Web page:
Something fishy about contact lens comfort!

The news keeps getting better for those taking Omega-3 supplements (known for its preventive effect on heart disease and stroke) with researchers now finding it can also help improve ocular comfort during contact lens wear

Essential to body functions like blood clotting and building cell membranes in the brain, Omega-3 fatty acids (most abundantly found in fish), must be supplied to the body through food or supplements. The researchers from the Brien Holden Vision Institute have found that the supplements significantly improved ocular comfort with and without contact lenses, both in the morning and evening, when ocular discomfort tends to be greater.

The research was selected as one of the nine most newsworthy presentations at the 2012 Annual Meeting of the American Academy of Optometry (AAO), the biggest event on the international optometric calendar, held this year in Phoenix, from 24-27 October 2012.

Lead researcher and Head of Clinical Research at the Institute, Dr Percy Lazon de la Jara says, “We found an improvement in ocular clinical signs and ocular comfort and reduction of ocular dryness after oral consumption of Omega-3 supplements with and without contact lenses. However, it did not stop the ocular comfort decline over the day. These results indicate that Omega-3 supplements are beneficial in improving ocular comfort and health. Further research is needed to determine appropriate dosage to boost potential benefits of essential fatty acids (Omega-3 and Omega-6) for the eye.”

Of the more than 100 million contact lens wearers worldwide as much as 50 per cent report some level of discomfort and an estimated 12 per cent of contact lens wearers discontinue using them because of issues related to discomfort. The findings of this research could have the potential to benefit a huge section of the contact lens wearing population. Dr Lazon de la Jara has directed a series of contact lens studies being presented at the conference, including all but the last presentation referred to below.

A second paper was also selected as one of the nine most newsworthy. Daniel Tilia, research optometrist, and his colleagues have been investigating the behaviour of contact lens wearers, particularly some of the effects of non-compliance with recommendations made by manufacturers and practitioners to ensure safe and hygienic wear contact lens wear.

The researchers looked to determine the association between non-compliance and contact lens case contamination and the influence of written patient instructions on contact lens case compliance. They found that rinsing cases with tap-water significantly increases the risk of contamination with Gram-negative bacteria, even with new dual-disinfection systems. The research suggests that effective communication of instructions can significantly improve user’s lens case hygiene compliance.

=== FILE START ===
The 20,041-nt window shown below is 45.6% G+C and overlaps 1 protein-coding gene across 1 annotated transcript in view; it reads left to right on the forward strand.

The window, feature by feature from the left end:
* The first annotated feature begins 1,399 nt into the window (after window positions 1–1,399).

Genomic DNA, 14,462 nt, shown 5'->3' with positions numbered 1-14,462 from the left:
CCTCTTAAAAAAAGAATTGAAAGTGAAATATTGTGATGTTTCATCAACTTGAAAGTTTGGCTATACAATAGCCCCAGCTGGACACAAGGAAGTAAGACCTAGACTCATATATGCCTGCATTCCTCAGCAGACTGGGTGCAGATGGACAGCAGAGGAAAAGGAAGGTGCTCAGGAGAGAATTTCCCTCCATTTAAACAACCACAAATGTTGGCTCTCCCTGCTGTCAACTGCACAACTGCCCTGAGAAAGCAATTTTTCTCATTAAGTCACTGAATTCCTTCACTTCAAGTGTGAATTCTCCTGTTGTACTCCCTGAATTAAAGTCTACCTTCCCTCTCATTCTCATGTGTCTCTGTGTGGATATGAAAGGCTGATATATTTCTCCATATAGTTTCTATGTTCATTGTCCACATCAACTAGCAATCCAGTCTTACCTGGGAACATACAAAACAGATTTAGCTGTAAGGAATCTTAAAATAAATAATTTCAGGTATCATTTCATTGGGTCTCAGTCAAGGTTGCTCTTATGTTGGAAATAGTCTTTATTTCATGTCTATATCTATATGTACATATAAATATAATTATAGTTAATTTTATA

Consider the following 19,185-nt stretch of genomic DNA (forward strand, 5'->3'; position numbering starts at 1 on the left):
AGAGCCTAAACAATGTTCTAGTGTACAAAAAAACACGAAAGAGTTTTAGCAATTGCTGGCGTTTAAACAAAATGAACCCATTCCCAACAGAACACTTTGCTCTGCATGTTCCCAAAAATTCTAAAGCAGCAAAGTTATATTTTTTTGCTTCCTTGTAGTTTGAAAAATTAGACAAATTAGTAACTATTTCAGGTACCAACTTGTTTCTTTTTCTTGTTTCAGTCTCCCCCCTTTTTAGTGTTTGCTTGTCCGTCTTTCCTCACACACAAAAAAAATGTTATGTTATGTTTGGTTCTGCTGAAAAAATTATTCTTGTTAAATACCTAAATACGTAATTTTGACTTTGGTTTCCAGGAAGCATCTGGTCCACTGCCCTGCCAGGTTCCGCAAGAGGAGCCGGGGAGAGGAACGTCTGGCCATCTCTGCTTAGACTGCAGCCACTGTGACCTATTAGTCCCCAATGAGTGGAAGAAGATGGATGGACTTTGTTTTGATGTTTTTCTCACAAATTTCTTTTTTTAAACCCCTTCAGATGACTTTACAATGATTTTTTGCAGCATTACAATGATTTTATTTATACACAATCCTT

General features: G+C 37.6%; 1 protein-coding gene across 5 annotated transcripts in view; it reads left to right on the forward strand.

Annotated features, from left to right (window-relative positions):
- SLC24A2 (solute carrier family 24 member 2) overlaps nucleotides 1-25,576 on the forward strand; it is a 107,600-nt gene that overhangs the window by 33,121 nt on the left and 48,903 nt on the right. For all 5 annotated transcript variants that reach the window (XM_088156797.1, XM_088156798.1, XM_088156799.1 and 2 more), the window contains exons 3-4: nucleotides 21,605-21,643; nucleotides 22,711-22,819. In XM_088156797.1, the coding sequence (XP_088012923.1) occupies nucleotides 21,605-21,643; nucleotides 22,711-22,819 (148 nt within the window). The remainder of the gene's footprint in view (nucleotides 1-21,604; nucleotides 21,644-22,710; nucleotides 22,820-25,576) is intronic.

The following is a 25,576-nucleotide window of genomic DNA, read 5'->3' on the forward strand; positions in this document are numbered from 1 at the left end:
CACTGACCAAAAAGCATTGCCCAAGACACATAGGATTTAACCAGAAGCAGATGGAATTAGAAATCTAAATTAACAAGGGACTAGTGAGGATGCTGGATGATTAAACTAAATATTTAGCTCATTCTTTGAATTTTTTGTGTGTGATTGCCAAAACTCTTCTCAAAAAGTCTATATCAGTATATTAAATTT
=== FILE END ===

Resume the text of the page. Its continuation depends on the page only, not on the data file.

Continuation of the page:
“We’ve known for a long time that rinsing cases with tap-water is associated with increasing the risk of contamination with a bug called Acanthamoeba, but the risk of eye problems with this bug is quite low,” says Tilia. “However, rinsing cases with tap-water also increases the risk of contamination with bugs that are more likely to cause eye problems. Many patients continue to use tap-water to rinse cases. We need to convince them to use their lens care solution instead.”

The Institute, which has a long history in contact lens research, is also investigating whether ethnicity plays a role in contact lens wear.

Caucasians and Asians are two of the largest groups of contact lens wearers in the world, but is there any difference between the groups and their experience of contact lens wear? A recent analysis has asked that question and analysed the differences in physiological response and the clinical performance of lenses between the two ethnic groups.

A retrospective analysis conducted by research optometrist, Jerome Ozkan, and his colleagues, suggest that ethnicity does influence contact lens performance (in terms of lens fitting characteristics, subjective responses and wearing time) and may play a role in the incidence of significant corneal inflammatory events. The researchers recommend that this should be considered by practitioners and manufacturers to achieve a more successful fitting outcome and ultimately greater comfort and safety for the wearer.

Another presentation compares daily wear and daily disposable lenses for adverse events and subjective comfort. Results suggest that daily disposables or the use of peroxide in daily wear lenses should be the first choice for reducing corneal infiltrative events, such as infiltrative keratitis. Associate Professor Eric Papas commented, “Studies like this one provide an evidence base for clinical decision making and are essential to helping practitioners understand the value of different approaches to patient care.”

Researchers also suggest that wearing daily disposable lenses results in improved comfort at the end of the day. Studies conducted by research optometrist Jennie Diec and colleagues at the Institute found that amongst the participants using daily wear lenses, those using peroxide reported increased comfort upon inserting the lenses.

The final study presented at the AAO revisits the seminal work of Professor Brien Holden and Dr George Mertz in 1984, which determined the amount of oxygen transmissibility needed to produce the same level of overnight corneal swelling as that which occurs when no contact lens is worn. The improvements in contact lenses over the last 28 years has allowed researchers to provide better estimates of the oxygen transmissibility required to produce the same level of overnight central corneal swelling as that occurring in non-lens wearing eyes.

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